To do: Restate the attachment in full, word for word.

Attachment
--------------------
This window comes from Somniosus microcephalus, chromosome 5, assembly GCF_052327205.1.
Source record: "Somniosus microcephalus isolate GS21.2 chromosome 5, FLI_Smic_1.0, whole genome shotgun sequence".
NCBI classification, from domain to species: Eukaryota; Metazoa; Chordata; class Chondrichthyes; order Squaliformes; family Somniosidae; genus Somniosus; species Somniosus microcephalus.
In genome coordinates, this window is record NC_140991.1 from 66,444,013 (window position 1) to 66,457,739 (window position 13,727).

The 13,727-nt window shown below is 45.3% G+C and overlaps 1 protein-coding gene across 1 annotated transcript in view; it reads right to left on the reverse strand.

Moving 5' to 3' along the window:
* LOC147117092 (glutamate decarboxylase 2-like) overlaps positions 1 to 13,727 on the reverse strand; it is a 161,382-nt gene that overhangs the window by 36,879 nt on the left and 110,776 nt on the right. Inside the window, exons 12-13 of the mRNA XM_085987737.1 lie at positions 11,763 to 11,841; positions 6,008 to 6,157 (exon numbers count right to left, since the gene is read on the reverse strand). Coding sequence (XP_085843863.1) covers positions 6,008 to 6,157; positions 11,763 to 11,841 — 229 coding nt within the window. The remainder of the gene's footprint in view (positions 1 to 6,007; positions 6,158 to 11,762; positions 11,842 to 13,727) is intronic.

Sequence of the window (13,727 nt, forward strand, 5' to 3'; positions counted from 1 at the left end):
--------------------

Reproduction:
This window comes from Somniosus microcephalus, chromosome 5, assembly GCF_052327205.1.
Source record: "Somniosus microcephalus isolate GS21.2 chromosome 5, FLI_Smic_1.0, whole genome shotgun sequence".
NCBI classification, from domain to species: Eukaryota; Metazoa; Chordata; class Chondrichthyes; order Squaliformes; family Somniosidae; genus Somniosus; species Somniosus microcephalus.
In genome coordinates, this window is record NC_140991.1 from 66,444,013 (window position 1) to 66,457,739 (window position 13,727).

The 13,727-nt window shown below is 45.3% G+C and overlaps 1 protein-coding gene across 1 annotated transcript in view; it reads right to left on the reverse strand.

Moving 5' to 3' along the window:
* LOC147117092 (glutamate decarboxylase 2-like) overlaps positions 1 to 13,727 on the reverse strand; it is a 161,382-nt gene that overhangs the window by 36,879 nt on the left and 110,776 nt on the right. Inside the window, exons 12-13 of the mRNA XM_085987737.1 lie at positions 11,763 to 11,841; positions 6,008 to 6,157 (exon numbers count right to left, since the gene is read on the reverse strand). Coding sequence (XP_085843863.1) covers positions 6,008 to 6,157; positions 11,763 to 11,841 — 229 coding nt within the window. The remainder of the gene's footprint in view (positions 1 to 6,007; positions 6,158 to 11,762; positions 11,842 to 13,727) is intronic.

Sequence of the window (13,727 nt, forward strand, 5' to 3'; positions counted from 1 at the left end):